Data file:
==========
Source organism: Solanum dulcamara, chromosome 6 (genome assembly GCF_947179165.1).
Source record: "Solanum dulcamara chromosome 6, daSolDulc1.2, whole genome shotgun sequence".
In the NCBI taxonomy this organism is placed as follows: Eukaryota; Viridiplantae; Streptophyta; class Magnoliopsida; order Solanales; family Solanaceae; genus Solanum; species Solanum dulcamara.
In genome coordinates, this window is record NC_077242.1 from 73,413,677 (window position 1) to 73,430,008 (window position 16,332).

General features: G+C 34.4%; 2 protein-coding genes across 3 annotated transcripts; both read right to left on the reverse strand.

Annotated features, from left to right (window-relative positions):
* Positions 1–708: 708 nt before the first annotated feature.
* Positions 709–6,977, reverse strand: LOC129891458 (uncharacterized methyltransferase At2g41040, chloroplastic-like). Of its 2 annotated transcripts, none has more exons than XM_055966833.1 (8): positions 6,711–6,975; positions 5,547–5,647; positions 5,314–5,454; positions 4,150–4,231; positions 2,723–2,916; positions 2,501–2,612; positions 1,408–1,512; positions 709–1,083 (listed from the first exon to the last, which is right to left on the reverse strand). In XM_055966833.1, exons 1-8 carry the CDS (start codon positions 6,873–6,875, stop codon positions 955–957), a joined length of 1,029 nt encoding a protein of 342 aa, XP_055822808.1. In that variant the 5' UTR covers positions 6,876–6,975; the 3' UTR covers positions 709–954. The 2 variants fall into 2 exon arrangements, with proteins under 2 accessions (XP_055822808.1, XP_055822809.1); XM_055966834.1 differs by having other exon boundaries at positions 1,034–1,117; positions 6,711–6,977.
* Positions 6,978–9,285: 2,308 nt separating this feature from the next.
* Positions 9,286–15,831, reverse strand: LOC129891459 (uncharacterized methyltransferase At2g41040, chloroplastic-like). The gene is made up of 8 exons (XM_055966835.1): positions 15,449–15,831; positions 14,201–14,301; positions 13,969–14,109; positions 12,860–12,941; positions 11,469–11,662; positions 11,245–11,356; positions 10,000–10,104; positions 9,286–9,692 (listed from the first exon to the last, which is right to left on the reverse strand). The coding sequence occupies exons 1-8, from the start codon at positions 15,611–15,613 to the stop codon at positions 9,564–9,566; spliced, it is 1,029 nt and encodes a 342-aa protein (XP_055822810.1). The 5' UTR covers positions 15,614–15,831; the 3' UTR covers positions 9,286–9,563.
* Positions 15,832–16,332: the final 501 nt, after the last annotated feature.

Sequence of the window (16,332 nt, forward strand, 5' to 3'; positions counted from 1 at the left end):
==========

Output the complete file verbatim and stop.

Source organism: Solanum dulcamara, chromosome 6 (genome assembly GCF_947179165.1).
Source record: "Solanum dulcamara chromosome 6, daSolDulc1.2, whole genome shotgun sequence".
In the NCBI taxonomy this organism is placed as follows: Eukaryota; Viridiplantae; Streptophyta; class Magnoliopsida; order Solanales; family Solanaceae; genus Solanum; species Solanum dulcamara.
In genome coordinates, this window is record NC_077242.1 from 73,413,677 (window position 1) to 73,430,008 (window position 16,332).

General features: G+C 34.4%; 2 protein-coding genes across 3 annotated transcripts; both read right to left on the reverse strand.

Annotated features, from left to right (window-relative positions):
* Positions 1–708: 708 nt before the first annotated feature.
* Positions 709–6,977, reverse strand: LOC129891458 (uncharacterized methyltransferase At2g41040, chloroplastic-like). Of its 2 annotated transcripts, none has more exons than XM_055966833.1 (8): positions 6,711–6,975; positions 5,547–5,647; positions 5,314–5,454; positions 4,150–4,231; positions 2,723–2,916; positions 2,501–2,612; positions 1,408–1,512; positions 709–1,083 (listed from the first exon to the last, which is right to left on the reverse strand). In XM_055966833.1, exons 1-8 carry the CDS (start codon positions 6,873–6,875, stop codon positions 955–957), a joined length of 1,029 nt encoding a protein of 342 aa, XP_055822808.1. In that variant the 5' UTR covers positions 6,876–6,975; the 3' UTR covers positions 709–954. The 2 variants fall into 2 exon arrangements, with proteins under 2 accessions (XP_055822808.1, XP_055822809.1); XM_055966834.1 differs by having other exon boundaries at positions 1,034–1,117; positions 6,711–6,977.
* Positions 6,978–9,285: 2,308 nt separating this feature from the next.
* Positions 9,286–15,831, reverse strand: LOC129891459 (uncharacterized methyltransferase At2g41040, chloroplastic-like). The gene is made up of 8 exons (XM_055966835.1): positions 15,449–15,831; positions 14,201–14,301; positions 13,969–14,109; positions 12,860–12,941; positions 11,469–11,662; positions 11,245–11,356; positions 10,000–10,104; positions 9,286–9,692 (listed from the first exon to the last, which is right to left on the reverse strand). The coding sequence occupies exons 1-8, from the start codon at positions 15,611–15,613 to the stop codon at positions 9,564–9,566; spliced, it is 1,029 nt and encodes a 342-aa protein (XP_055822810.1). The 5' UTR covers positions 15,614–15,831; the 3' UTR covers positions 9,286–9,563.
* Positions 15,832–16,332: the final 501 nt, after the last annotated feature.

Sequence of the window (16,332 nt, forward strand, 5' to 3'; positions counted from 1 at the left end):